The wine regions of Georgia

Georgia’s diverse natural conditions create the best environment for the development of high quality viticulture-winemaking according to the peculiarities of which the country’s territory is divided into the following viticulture zones and micro-zones:



Georgia’s primary wine region is the easternmost province of Kakheti (Georgian: kaxeTi) which borders Russia to the northeast and Azerbaijan to the south. The areas further north benefit their closer proximity to the main Caucasus Mountain Range and the cool breezes that flow south. It is drier than the west, benefits irrigation, and is less affected by the Black Sea.

Shida Kakheti / Gare Kakheti


Kakheti’s climate is moderate tending towards subtropical, with hot summers and temperate winters.


Brown forest, carbonated humus and carbonated- alluvial soils, also alluvial forest and damp soils.

VITICULTURE & Winemaking

Approximately 65-70% of all Georgian vineyards are cultivated in the ancient and unique viticulture-winemaking region of Kakheti. Kakheti is the most important Georgian winemaking region. The main growing area straddles both sides of the Alazani River, and hence is called the Alazani Valley.

The best micro-zones are:
Mukuzani / Akhasheni / Khashmi / Kvareli Kondoli / Kindzmarauli / Napareuli Tsinandali / Manavi / Kardanakhi / Tibaani

Winemaking Methods:

While the majority of wines are now produced with modern methods, Kakheti has its own, distinctive tradition of Qvevri production. There is no analogy for the traditional Kakhetian wine method in the world. The basic technological process consists in pressing grape in a Satsnakheli (winepress) and pouring the grape must in the Qvevri. After pressing, the whole amount of chacha is added to “tkbili” into Qvevri and for about 10 days is stirred 4 times a day. Stirring is particularly important for even and continuous fermentation, which, normally, lasts for 20-25, or sometimes even 40 days. After completion of alcoholic fermentation the “chacha” (grape skins, stalks and pips) sinks to the bottom and the Qvevris are closed and after malolactic fermentation the Qvevris are closed hermetically. Chacha works as an ideal natural purifier, and over a certain period of time it gives back to the wine many useful features, some of which may become unpleasant if wine is left on the chacha for too long. In March or early April the first racking occurs. After that wine is aged for about a year and systematically controlled.

The wine, made by Kakhetian grape both European and traditional style, characterized by high extraction, a high content of phenolic compounds and tannins, pleasant bouquet, sort-specific aroma and taste.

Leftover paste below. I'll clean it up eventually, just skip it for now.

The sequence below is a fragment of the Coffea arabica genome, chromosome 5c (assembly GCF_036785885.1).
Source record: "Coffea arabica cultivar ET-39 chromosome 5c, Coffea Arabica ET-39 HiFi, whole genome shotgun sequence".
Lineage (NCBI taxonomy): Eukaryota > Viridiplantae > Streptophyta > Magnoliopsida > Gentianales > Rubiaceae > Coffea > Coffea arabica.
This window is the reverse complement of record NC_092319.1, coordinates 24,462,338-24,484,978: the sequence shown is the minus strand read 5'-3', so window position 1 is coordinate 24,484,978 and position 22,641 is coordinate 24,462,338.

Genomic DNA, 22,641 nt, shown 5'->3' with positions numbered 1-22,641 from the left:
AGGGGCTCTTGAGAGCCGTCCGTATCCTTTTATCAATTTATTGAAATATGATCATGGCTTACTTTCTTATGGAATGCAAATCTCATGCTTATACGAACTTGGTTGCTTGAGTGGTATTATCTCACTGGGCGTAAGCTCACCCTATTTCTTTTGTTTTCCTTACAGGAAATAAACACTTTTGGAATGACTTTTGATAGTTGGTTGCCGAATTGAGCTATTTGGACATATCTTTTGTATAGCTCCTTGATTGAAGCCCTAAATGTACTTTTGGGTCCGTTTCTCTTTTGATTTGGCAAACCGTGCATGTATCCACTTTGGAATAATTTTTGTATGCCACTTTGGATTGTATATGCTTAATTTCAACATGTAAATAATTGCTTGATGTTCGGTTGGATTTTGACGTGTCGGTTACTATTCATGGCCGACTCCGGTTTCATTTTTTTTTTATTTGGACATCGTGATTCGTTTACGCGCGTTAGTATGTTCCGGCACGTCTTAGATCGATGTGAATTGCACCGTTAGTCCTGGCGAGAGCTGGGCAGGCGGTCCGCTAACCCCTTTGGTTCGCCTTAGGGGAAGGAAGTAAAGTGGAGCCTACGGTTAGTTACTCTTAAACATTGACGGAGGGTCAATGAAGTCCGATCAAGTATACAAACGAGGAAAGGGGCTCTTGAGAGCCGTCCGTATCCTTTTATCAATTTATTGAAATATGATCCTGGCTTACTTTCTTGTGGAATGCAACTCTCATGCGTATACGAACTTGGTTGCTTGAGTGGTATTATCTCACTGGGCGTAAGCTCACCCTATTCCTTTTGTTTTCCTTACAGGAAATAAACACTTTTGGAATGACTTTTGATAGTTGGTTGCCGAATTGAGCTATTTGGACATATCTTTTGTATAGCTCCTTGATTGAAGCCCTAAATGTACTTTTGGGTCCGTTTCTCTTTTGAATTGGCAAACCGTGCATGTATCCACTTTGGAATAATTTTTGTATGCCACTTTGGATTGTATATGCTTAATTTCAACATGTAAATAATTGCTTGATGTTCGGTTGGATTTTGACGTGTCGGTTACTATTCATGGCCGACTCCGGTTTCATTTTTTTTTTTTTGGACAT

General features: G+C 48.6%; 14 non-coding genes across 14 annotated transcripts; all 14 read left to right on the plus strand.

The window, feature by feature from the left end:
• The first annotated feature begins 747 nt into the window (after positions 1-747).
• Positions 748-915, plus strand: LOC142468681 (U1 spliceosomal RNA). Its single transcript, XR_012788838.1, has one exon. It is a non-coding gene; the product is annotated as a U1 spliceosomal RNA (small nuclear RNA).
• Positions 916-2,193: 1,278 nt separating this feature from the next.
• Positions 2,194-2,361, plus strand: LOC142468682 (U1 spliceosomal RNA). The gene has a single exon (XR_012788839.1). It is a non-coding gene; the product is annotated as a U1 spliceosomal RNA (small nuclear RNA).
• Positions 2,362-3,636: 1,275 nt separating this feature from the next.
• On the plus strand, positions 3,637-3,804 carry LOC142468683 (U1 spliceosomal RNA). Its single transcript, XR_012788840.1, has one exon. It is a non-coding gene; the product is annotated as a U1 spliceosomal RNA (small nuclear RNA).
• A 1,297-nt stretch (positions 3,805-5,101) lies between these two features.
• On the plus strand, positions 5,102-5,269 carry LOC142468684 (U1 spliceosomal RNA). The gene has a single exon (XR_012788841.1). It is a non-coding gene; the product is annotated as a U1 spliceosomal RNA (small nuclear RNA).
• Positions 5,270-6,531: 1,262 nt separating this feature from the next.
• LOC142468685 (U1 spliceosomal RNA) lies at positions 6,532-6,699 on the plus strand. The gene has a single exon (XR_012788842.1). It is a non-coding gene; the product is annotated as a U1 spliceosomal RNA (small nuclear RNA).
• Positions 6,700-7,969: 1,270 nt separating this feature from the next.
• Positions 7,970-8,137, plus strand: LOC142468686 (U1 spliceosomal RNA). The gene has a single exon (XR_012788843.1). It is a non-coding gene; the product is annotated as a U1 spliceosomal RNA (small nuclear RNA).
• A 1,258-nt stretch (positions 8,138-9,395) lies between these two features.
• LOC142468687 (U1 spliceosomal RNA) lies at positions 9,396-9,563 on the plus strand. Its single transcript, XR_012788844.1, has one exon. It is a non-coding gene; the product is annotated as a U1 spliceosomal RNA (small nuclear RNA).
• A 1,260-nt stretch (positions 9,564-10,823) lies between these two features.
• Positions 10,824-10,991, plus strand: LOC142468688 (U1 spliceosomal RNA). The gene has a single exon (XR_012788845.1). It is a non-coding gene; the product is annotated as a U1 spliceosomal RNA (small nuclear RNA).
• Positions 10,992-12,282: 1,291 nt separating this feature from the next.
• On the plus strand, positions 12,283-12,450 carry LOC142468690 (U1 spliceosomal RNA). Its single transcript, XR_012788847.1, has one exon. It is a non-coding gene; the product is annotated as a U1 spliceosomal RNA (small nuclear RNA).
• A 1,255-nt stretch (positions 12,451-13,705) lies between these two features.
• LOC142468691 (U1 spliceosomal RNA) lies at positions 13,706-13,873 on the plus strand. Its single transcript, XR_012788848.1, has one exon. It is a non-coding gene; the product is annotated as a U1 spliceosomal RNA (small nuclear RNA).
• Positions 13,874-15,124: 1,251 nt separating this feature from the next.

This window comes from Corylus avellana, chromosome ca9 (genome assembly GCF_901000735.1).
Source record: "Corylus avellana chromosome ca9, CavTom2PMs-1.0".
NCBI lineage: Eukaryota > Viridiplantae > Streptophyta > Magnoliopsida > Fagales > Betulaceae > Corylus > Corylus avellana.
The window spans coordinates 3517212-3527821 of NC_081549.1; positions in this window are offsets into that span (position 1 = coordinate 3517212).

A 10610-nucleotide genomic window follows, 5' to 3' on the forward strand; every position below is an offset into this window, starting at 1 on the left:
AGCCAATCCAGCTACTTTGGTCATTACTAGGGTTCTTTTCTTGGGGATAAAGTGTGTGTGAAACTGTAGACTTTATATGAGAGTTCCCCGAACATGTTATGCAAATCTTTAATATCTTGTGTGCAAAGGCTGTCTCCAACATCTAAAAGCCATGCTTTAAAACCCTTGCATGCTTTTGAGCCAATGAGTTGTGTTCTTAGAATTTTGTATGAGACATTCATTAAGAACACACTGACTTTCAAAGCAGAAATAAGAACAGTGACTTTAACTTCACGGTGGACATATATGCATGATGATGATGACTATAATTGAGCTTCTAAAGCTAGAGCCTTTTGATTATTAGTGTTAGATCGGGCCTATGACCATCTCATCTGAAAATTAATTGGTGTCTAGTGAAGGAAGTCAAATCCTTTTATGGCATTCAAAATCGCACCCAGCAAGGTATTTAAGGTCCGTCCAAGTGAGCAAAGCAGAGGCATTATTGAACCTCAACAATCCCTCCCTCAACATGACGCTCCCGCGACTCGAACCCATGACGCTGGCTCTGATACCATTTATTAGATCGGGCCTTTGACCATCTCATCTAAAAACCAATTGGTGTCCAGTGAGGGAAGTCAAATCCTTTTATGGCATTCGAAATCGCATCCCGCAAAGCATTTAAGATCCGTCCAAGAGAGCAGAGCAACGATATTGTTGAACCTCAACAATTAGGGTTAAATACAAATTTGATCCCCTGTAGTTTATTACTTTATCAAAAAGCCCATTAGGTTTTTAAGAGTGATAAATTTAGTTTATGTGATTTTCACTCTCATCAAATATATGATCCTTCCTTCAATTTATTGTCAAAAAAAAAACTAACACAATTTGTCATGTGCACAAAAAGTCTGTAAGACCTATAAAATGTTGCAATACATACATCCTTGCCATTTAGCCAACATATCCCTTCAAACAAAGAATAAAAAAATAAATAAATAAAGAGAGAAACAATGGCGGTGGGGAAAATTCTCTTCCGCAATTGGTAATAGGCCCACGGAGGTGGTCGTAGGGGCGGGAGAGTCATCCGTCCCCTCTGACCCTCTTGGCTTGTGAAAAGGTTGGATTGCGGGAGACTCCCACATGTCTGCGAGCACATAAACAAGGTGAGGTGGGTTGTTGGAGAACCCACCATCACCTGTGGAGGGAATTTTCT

It can be said with confidence that the past and the future of Georgian winemaking are founded on this very varietal. Saperavi is a Georgian red grape variety, spread throughout all the viticulture districts Kakheti and almost all the regions of Georgia. The culture of making wine from Saperavi today is blooming in Georgia. One can encounter a diversity of wines made from Saperavi-fermented in Qvevri or oak, of various appellations and terroirs. High quality dry red wines are made of Saperavi with high aging potential. It is used for naturally semi-sweet and wonderful rose wines as well.


The micro-zone is situated in Telavi district on the right bank of Alazani River. Vineyards are mainly located within 300-750m above white wines. It is also evidenced by the fact that according to a low from the 1920’s, on the basis of which wines were renamed and given numbers, Tsinandali was called № 1, while Saperavi was №5. Tsinandali sea level. The climate is moderately humid, with hot summer and moderaly cold winter. The main soil types are: loess-type, carbonate, alluvial-proluvial and delluvial origin clay and detritus layers. Tsinandali is made of Rkatsiteli and Mtsvane Kakhuri (85%- 15%). Tsinandali is the flagship of Georgian


Divided into sub-appellations, it is home to 14 of the 24 Protected Designations of Origin (PDOs), such as Tsinandali, Gurjaani, Vazisubani, Manavi, Kardanakhi, Tibaani, Kakheti, Kotekhi, Napareuli, Mukuzani, Teliani, Kindzmarauli, Akhasheni, Kvareli. Among Georgian wines Kakhetian wine expresses soil properties most of all.

Mukizani – is a dry red wine. It is characterized by a dark pomegranate color, full bodied taste, harmonious, velvety, delicate, well-expressed variety specific aromas and bouquet, and high-extract flavors. It is made Saperavi grape variety. The micro-zone is located in Shida Kakheti, Gurjaani district, on the right bank of the Alazani River gorge.

Napareuli – are dry white and dry red wines. The white wine is made of Rkatsiteli and the wine is light straw-colored, with a well-defined bouquet and wild flower tone. The red wine is made of Saperavi and distinguished by dark red color, varietal specific aroma, velvety with well-developed bouquet. The micro-zone is located in the upper part of the Alazani River, on the left bank.

Kindzmarauli – is a naturally semi-sweet red wine. The wine is characterized by a dark garnet red color, harmonious taste with full, velvety, delicate, pleasant sweetness, fruit tones and varietal aroma. The wine is made of Saperavi grape variety. The micro-zone is located in Shida Kakheti, Kvareli region.

Kvareli – is a Dry Red Wine. It is characterized by dark red color, varietal aromas, balance and a distinctive bouquet. It is made of Saperavi grape variety, with complete fermentation with the must. The micro-zone is located in Kakheti, Kvareli region, on the left bank of the Alazani River.

The Key Grape Varieties of the Region:


Rkatsiteli Kakhuri
Mtsvane (Kakhetian Green)
Kakhuri Msvivani


Tsiteli Budeshuri
Ikaltos Tsiteli